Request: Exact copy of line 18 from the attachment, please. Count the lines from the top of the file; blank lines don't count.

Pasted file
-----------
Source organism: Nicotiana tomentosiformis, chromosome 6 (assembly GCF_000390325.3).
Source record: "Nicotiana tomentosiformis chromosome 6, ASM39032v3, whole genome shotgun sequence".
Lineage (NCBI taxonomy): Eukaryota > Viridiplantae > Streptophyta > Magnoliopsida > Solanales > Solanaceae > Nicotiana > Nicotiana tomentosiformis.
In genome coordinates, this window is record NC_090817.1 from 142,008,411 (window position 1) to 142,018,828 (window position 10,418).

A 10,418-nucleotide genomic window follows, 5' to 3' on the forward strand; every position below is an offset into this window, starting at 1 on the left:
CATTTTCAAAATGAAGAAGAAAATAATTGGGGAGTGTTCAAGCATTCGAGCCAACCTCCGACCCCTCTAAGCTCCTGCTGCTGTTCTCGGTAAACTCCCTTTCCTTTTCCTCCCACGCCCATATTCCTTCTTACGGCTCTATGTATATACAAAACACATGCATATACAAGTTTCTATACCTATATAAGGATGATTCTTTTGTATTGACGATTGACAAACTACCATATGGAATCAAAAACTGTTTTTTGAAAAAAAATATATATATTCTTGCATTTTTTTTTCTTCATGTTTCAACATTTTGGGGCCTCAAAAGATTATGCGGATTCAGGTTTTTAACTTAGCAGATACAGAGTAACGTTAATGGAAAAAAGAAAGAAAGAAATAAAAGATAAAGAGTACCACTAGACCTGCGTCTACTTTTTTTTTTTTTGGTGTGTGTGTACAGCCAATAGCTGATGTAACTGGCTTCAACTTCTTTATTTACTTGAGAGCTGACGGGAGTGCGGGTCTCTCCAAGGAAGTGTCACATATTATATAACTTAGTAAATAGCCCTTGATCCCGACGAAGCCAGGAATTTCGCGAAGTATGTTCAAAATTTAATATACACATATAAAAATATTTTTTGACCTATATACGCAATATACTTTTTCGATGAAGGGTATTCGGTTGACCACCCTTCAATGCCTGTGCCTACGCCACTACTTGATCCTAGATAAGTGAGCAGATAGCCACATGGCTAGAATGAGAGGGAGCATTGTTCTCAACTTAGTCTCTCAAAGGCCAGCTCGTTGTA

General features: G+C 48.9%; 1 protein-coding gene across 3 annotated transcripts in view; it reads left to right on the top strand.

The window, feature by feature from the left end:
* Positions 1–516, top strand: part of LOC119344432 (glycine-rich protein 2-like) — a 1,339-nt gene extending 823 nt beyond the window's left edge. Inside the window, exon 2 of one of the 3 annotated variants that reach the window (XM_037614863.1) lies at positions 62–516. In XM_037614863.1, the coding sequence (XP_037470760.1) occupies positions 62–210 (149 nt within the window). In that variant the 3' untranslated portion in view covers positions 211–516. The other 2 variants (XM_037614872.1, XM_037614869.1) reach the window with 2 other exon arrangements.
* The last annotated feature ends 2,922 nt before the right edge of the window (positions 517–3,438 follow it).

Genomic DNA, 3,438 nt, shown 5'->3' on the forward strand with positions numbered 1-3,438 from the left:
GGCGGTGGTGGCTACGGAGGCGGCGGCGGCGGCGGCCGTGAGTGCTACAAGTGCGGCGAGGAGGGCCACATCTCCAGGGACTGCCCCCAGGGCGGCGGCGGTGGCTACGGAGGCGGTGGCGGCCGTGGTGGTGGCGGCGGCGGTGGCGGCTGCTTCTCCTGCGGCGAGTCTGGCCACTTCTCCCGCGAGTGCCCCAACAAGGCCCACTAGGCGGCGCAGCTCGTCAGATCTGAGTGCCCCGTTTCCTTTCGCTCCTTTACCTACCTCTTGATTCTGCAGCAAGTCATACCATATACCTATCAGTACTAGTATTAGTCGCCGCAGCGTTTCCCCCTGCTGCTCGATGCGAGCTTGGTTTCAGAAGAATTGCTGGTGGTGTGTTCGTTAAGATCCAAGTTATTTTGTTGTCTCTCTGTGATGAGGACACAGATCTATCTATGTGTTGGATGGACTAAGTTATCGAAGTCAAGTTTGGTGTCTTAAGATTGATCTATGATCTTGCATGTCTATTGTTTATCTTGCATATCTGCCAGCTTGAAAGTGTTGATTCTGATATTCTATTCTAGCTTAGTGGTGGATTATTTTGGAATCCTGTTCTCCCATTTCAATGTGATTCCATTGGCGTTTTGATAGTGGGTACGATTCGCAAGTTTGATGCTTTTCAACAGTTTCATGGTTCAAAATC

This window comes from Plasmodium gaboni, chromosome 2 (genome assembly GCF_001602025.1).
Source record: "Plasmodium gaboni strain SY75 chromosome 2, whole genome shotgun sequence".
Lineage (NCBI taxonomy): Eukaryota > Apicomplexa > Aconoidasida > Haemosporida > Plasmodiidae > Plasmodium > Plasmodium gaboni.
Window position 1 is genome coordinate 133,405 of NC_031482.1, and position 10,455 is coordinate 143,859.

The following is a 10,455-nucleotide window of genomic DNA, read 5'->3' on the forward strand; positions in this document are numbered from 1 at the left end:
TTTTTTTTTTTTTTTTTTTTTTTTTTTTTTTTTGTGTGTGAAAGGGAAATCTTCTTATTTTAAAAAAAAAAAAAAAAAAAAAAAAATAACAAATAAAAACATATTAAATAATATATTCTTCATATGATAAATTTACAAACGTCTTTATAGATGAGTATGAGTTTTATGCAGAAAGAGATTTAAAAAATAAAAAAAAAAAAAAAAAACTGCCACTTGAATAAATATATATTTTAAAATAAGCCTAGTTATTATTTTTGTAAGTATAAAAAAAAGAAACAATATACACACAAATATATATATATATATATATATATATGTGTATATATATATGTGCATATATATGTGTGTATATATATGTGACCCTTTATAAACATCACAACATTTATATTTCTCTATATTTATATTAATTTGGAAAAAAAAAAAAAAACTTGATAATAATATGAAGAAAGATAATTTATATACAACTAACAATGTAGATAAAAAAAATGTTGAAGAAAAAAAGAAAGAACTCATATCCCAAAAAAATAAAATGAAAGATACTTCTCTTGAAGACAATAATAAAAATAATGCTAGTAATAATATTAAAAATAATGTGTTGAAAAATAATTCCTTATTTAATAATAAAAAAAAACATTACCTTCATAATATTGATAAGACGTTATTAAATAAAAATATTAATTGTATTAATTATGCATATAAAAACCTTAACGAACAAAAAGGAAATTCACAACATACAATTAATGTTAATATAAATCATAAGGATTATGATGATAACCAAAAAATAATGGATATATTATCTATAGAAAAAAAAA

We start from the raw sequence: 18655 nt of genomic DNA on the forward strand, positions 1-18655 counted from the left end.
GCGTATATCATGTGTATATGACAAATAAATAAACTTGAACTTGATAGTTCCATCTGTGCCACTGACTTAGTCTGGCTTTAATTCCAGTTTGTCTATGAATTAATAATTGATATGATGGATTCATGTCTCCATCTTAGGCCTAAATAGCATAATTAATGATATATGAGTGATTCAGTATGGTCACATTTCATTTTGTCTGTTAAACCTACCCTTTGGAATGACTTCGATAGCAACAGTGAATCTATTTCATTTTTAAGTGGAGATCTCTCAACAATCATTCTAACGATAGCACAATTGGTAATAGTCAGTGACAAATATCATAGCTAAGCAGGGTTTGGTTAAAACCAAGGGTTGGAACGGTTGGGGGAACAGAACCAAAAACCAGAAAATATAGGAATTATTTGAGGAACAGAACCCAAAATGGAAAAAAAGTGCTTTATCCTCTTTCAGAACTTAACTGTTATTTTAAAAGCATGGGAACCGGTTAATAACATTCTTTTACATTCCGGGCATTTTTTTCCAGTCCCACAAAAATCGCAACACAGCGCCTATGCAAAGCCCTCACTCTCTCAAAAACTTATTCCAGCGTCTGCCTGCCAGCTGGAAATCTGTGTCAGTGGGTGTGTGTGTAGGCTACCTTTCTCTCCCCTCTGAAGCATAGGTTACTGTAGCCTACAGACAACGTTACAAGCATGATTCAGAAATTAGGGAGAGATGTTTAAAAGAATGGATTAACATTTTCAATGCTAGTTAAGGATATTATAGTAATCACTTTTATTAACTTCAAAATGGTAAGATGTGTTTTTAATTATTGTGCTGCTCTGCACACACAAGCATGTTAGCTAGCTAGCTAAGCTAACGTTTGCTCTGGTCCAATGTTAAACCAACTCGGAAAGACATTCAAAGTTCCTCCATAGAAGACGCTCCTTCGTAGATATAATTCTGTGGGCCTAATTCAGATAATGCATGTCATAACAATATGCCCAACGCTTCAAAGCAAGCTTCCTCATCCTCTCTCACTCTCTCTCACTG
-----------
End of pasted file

TTTTTTTTTTTTTTTTTTTTTTTTTTTTTTTTTGTGTGTGAAAGGGAAATCTTCTTATTTTAAAAAAAAAAAAAAAAAAAAAAAAATAACAAATAAAAACATATTAAATAATATATTCTTCATATGATAAATTTACAAACGTCTTTATAGATGAGTATGAGTTTTATGCAGAAAGAGATTTAAAAAATAAAAAAAAAAAAAAAAAACTGCCACTTGAATAAATATATATTTTAAAATAAGCCTAGTTATTATTTTTGTAAGTATAAAAAAAAGAAACAATATACACACAAATATATATATATATATATATATATATGTGTATATATATATGTGCATATATATGTGTGTATATATATGTGACCCTTTATAAACATCACAACATTTATATTTCTCTATATTTATATTAATTTGGAAAAAAAAAAAAAAACTTGATAATAATATGAAGAAAGATAATTTATATACAACTAACAATGTAGATAAAAAAAATGTTGAAGAAAAAAAGAAAGAACTCATATCCCAAAAAAATAAAATGAAAGATACTTCTCTTGAAGACAATAATAAAAATAATGCTAGTAATAATATTAAAAATAATGTGTTGAAAAATAATTCCTTATTTAATAATAAAAAAAAACATTACCTTCATAATATTGATAAGACGTTATTAAATAAAAATATTAATTGTATTAATTATGCATATAAAAACCTTAACGAACAAAAAGGAAATTCACAACATACAATTAATGTTAATATAAATCATAAGGATTATGATGATAACCAAAAAATAATGGATATATTATCTATAGAAAAAAAAA